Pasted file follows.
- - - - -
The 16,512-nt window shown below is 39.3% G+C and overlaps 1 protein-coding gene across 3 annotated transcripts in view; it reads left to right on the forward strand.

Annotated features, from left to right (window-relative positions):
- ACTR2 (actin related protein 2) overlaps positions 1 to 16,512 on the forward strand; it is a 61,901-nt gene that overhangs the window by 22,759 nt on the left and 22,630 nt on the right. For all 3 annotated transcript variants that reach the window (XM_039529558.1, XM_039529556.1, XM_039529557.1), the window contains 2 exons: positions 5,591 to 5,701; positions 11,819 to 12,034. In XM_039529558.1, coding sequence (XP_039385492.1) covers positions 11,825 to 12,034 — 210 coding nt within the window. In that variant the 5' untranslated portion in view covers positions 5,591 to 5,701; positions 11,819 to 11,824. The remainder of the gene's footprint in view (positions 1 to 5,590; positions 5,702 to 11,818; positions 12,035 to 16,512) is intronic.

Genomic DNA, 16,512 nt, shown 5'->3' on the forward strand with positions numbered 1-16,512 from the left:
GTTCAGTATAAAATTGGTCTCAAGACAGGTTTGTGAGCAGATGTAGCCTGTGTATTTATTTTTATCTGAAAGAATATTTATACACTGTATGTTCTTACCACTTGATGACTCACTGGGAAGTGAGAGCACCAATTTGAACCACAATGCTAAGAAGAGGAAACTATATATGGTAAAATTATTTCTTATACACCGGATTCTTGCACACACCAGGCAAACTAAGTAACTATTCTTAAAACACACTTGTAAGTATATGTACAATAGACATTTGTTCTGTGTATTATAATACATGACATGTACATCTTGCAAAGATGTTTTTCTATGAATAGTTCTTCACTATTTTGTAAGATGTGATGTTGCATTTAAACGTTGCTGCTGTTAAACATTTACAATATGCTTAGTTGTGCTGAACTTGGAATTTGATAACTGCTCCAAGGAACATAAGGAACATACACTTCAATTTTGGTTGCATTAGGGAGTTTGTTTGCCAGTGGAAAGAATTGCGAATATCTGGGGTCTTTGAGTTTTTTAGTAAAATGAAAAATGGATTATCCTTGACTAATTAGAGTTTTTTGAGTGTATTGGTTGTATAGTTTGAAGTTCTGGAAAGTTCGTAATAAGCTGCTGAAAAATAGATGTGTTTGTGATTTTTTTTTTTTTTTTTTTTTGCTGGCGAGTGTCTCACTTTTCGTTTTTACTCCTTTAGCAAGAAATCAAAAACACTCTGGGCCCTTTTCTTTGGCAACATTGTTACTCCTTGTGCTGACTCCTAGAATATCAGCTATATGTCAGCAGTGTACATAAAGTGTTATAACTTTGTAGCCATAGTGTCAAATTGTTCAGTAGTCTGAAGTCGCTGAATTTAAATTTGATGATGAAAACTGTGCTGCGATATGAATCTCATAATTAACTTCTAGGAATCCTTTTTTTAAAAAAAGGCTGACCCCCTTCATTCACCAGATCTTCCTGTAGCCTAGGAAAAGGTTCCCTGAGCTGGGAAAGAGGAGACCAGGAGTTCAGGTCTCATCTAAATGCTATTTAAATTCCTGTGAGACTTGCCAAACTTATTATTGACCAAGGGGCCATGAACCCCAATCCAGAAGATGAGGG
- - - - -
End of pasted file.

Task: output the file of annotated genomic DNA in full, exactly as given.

The 16,512-nt window shown below is 39.3% G+C and overlaps 1 protein-coding gene across 3 annotated transcripts in view; it reads left to right on the forward strand.

Annotated features, from left to right (window-relative positions):
- ACTR2 (actin related protein 2) overlaps positions 1 to 16,512 on the forward strand; it is a 61,901-nt gene that overhangs the window by 22,759 nt on the left and 22,630 nt on the right. For all 3 annotated transcript variants that reach the window (XM_039529558.1, XM_039529556.1, XM_039529557.1), the window contains 2 exons: positions 5,591 to 5,701; positions 11,819 to 12,034. In XM_039529558.1, coding sequence (XP_039385492.1) covers positions 11,825 to 12,034 — 210 coding nt within the window. In that variant the 5' untranslated portion in view covers positions 5,591 to 5,701; positions 11,819 to 11,824. The remainder of the gene's footprint in view (positions 1 to 5,590; positions 5,702 to 11,818; positions 12,035 to 16,512) is intronic.

Genomic DNA, 16,512 nt, shown 5'->3' on the forward strand with positions numbered 1-16,512 from the left:
GTTCAGTATAAAATTGGTCTCAAGACAGGTTTGTGAGCAGATGTAGCCTGTGTATTTATTTTTATCTGAAAGAATATTTATACACTGTATGTTCTTACCACTTGATGACTCACTGGGAAGTGAGAGCACCAATTTGAACCACAATGCTAAGAAGAGGAAACTATATATGGTAAAATTATTTCTTATACACCGGATTCTTGCACACACCAGGCAAACTAAGTAACTATTCTTAAAACACACTTGTAAGTATATGTACAATAGACATTTGTTCTGTGTATTATAATACATGACATGTACATCTTGCAAAGATGTTTTTCTATGAATAGTTCTTCACTATTTTGTAAGATGTGATGTTGCATTTAAACGTTGCTGCTGTTAAACATTTACAATATGCTTAGTTGTGCTGAACTTGGAATTTGATAACTGCTCCAAGGAACATAAGGAACATACACTTCAATTTTGGTTGCATTAGGGAGTTTGTTTGCCAGTGGAAAGAATTGCGAATATCTGGGGTCTTTGAGTTTTTTAGTAAAATGAAAAATGGATTATCCTTGACTAATTAGAGTTTTTTGAGTGTATTGGTTGTATAGTTTGAAGTTCTGGAAAGTTCGTAATAAGCTGCTGAAAAATAGATGTGTTTGTGATTTTTTTTTTTTTTTTTTTTTGCTGGCGAGTGTCTCACTTTTCGTTTTTACTCCTTTAGCAAGAAATCAAAAACACTCTGGGCCCTTTTCTTTGGCAACATTGTTACTCCTTGTGCTGACTCCTAGAATATCAGCTATATGTCAGCAGTGTACATAAAGTGTTATAACTTTGTAGCCATAGTGTCAAATTGTTCAGTAGTCTGAAGTCGCTGAATTTAAATTTGATGATGAAAACTGTGCTGCGATATGAATCTCATAATTAACTTCTAGGAATCCTTTTTTTAAAAAAAGGCTGACCCCCTTCATTCACCAGATCTTCCTGTAGCCTAGGAAAAGGTTCCCTGAGCTGGGAAAGAGGAGACCAGGAGTTCAGGTCTCATCTAAATGCTATTTAAATTCCTGTGAGACTTGCCAAACTTATTATTGACCAAGGGGCCATGAACCCCAATCCAGAAGATGAGGG